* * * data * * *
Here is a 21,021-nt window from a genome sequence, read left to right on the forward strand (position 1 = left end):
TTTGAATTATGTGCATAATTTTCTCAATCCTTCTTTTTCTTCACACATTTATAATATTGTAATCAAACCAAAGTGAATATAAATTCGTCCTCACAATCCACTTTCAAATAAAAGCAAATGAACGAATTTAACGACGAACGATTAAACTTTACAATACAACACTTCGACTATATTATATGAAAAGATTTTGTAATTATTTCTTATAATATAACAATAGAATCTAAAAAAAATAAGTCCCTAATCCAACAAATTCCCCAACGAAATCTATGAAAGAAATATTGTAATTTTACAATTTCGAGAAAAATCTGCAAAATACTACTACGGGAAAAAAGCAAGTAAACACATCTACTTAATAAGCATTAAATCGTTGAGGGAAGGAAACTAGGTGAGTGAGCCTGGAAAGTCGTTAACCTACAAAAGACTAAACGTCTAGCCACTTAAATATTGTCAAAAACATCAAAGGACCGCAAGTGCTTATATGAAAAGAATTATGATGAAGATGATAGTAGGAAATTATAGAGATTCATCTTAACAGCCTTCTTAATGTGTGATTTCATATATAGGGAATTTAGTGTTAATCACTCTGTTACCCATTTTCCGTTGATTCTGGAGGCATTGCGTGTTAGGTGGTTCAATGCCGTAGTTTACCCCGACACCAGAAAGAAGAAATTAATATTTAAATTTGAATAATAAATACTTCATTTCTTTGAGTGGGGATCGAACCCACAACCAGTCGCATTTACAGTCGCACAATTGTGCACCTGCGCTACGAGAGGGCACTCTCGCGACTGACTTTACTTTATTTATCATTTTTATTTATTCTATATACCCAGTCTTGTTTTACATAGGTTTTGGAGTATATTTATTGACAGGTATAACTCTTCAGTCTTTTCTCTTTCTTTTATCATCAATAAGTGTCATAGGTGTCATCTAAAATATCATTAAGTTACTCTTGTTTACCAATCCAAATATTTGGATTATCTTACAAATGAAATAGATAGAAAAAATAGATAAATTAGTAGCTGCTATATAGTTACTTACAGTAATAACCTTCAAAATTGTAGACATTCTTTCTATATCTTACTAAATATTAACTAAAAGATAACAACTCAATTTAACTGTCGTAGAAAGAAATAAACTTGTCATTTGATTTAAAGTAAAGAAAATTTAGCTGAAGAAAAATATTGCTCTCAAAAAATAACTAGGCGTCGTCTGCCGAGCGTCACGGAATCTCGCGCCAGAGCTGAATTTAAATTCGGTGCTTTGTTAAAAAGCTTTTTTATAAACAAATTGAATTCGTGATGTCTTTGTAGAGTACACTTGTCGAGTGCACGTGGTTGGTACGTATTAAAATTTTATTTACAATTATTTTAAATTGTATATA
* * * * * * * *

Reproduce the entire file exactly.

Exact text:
Here is a 21,021-nt window from a genome sequence, read left to right on the forward strand (position 1 = left end):
TTTGAATTATGTGCATAATTTTCTCAATCCTTCTTTTTCTTCACACATTTATAATATTGTAATCAAACCAAAGTGAATATAAATTCGTCCTCACAATCCACTTTCAAATAAAAGCAAATGAACGAATTTAACGACGAACGATTAAACTTTACAATACAACACTTCGACTATATTATATGAAAAGATTTTGTAATTATTTCTTATAATATAACAATAGAATCTAAAAAAAATAAGTCCCTAATCCAACAAATTCCCCAACGAAATCTATGAAAGAAATATTGTAATTTTACAATTTCGAGAAAAATCTGCAAAATACTACTACGGGAAAAAAGCAAGTAAACACATCTACTTAATAAGCATTAAATCGTTGAGGGAAGGAAACTAGGTGAGTGAGCCTGGAAAGTCGTTAACCTACAAAAGACTAAACGTCTAGCCACTTAAATATTGTCAAAAACATCAAAGGACCGCAAGTGCTTATATGAAAAGAATTATGATGAAGATGATAGTAGGAAATTATAGAGATTCATCTTAACAGCCTTCTTAATGTGTGATTTCATATATAGGGAATTTAGTGTTAATCACTCTGTTACCCATTTTCCGTTGATTCTGGAGGCATTGCGTGTTAGGTGGTTCAATGCCGTAGTTTACCCCGACACCAGAAAGAAGAAATTAATATTTAAATTTGAATAATAAATACTTCATTTCTTTGAGTGGGGATCGAACCCACAACCAGTCGCATTTACAGTCGCACAATTGTGCACCTGCGCTACGAGAGGGCACTCTCGCGACTGACTTTACTTTATTTATCATTTTTATTTATTCTATATACCCAGTCTTGTTTTACATAGGTTTTGGAGTATATTTATTGACAGGTATAACTCTTCAGTCTTTTCTCTTTCTTTTATCATCAATAAGTGTCATAGGTGTCATCTAAAATATCATTAAGTTACTCTTGTTTACCAATCCAAATATTTGGATTATCTTACAAATGAAATAGATAGAAAAAATAGATAAATTAGTAGCTGCTATATAGTTACTTACAGTAATAACCTTCAAAATTGTAGACATTCTTTCTATATCTTACTAAATATTAACTAAAAGATAACAACTCAATTTAACTGTCGTAGAAAGAAATAAACTTGTCATTTGATTTAAAGTAAAGAAAATTTAGCTGAAGAAAAATATTGCTCTCAAAAAATAACTAGGCGTCGTCTGCCGAGCGTCACGGAATCTCGCGCCAGAGCTGAATTTAAATTCGGTGCTTTGTTAAAAAGCTTTTTTATAAACAAATTGAATTCGTGATGTCTTTGTAGAGTACACTTGTCGAGTGCACGTGGTTGGTACGTATTAAAATTTTATTTACAATTATTTTAAATTGTATATA